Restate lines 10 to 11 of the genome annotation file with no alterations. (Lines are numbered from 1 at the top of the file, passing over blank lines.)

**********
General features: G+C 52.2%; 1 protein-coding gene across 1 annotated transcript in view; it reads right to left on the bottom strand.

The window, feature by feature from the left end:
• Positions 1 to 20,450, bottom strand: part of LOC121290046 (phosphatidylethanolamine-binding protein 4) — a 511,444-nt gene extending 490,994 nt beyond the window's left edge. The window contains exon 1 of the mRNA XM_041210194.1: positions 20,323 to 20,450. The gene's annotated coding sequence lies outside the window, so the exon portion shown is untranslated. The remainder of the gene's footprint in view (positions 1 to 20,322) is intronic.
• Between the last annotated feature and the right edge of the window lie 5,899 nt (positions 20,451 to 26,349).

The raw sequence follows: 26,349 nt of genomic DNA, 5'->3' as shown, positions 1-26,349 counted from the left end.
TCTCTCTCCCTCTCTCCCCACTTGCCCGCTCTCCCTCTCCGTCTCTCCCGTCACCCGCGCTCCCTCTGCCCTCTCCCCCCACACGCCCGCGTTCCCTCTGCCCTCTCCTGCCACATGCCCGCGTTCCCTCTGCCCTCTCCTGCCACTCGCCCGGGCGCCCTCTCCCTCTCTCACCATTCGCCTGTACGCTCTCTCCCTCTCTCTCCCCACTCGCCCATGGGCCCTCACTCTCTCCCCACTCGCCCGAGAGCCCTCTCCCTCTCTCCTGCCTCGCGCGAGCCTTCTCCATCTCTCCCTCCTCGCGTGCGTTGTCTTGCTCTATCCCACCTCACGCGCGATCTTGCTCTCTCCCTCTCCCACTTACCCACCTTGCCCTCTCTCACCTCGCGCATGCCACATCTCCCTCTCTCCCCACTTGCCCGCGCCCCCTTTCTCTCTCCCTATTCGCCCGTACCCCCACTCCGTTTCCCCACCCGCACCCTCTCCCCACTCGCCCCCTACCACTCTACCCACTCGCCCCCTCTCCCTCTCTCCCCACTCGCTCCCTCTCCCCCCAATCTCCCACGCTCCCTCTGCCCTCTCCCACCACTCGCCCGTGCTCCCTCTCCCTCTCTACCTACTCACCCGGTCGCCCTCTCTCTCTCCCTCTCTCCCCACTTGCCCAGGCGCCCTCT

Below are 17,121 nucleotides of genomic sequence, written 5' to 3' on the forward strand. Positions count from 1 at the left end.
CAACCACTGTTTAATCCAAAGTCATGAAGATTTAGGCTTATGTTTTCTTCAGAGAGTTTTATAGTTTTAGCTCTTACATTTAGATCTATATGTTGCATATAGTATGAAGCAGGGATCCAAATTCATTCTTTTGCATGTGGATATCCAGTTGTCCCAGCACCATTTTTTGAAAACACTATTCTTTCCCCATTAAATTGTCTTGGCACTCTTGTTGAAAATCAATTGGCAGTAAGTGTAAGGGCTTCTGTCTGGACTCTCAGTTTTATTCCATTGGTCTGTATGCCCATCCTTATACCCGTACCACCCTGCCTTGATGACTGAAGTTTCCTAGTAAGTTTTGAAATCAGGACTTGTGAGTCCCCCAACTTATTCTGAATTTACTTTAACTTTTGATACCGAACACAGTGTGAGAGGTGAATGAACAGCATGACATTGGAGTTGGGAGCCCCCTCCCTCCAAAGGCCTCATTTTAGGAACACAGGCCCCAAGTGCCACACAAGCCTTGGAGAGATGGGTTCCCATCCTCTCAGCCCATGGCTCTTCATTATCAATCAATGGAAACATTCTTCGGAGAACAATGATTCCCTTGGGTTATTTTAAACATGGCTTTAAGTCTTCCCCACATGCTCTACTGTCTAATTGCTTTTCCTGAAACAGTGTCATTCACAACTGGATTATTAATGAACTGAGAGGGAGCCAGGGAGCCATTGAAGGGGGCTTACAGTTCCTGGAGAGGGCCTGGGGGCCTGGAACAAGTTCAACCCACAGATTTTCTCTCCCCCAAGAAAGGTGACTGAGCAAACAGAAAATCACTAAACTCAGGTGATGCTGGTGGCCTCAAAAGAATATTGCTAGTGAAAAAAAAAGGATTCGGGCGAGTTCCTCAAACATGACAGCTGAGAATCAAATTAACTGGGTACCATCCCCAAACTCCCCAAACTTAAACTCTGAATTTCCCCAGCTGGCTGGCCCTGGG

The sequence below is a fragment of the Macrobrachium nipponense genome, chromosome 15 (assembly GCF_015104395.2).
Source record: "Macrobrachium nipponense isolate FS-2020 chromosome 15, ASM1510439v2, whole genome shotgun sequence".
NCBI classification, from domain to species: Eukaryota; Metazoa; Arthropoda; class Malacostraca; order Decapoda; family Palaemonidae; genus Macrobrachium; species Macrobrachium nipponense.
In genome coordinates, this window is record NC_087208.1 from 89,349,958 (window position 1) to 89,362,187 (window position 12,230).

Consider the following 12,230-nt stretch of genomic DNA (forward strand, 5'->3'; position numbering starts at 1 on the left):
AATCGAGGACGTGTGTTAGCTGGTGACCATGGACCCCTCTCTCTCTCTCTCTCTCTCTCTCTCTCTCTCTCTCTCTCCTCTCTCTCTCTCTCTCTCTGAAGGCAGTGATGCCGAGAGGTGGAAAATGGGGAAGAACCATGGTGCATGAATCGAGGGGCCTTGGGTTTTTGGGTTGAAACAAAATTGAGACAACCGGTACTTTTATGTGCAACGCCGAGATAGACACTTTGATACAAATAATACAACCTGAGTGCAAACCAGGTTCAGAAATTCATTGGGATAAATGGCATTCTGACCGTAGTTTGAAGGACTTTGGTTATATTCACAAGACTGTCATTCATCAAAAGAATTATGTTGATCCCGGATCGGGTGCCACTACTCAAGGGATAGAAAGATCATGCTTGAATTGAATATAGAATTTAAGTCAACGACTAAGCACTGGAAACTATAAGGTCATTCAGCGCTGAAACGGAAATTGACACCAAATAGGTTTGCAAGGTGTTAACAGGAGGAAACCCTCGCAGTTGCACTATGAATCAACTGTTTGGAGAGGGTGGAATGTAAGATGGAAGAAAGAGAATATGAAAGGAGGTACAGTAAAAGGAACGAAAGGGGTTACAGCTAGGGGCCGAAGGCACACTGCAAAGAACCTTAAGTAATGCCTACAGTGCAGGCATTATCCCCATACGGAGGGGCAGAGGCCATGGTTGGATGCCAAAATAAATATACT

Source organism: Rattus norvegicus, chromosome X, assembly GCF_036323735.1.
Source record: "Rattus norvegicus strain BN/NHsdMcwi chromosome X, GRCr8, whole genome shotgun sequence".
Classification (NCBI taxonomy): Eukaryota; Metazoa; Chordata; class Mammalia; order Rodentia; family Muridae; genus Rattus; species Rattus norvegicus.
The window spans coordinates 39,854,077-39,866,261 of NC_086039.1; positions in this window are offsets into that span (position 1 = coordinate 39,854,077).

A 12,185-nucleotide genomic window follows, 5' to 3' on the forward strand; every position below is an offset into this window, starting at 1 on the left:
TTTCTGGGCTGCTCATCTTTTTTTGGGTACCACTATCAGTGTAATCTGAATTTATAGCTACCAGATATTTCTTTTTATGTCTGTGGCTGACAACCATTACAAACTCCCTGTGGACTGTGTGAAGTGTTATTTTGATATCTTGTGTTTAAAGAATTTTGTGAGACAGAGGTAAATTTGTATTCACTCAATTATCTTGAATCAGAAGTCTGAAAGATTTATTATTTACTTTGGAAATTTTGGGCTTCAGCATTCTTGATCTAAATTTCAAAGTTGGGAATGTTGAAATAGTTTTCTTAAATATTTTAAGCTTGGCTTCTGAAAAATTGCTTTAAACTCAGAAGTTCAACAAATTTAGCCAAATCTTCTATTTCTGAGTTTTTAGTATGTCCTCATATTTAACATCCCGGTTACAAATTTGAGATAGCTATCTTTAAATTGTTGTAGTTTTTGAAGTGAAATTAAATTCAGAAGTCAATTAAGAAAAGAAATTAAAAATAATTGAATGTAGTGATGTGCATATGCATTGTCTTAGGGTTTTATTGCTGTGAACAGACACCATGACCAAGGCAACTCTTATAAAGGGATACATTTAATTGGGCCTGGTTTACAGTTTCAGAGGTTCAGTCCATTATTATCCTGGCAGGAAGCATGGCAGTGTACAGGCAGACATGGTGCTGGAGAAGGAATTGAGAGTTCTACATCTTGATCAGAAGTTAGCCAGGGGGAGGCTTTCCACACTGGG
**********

Source record: "Macrobrachium nipponense isolate FS-2020 chromosome 15, ASM1510439v2, whole genome shotgun sequence".
NCBI classification, from domain to species: Eukaryota; Metazoa; Arthropoda; class Malacostraca; order Decapoda; family Palaemonidae; genus Macrobrachium; species Macrobrachium nipponense.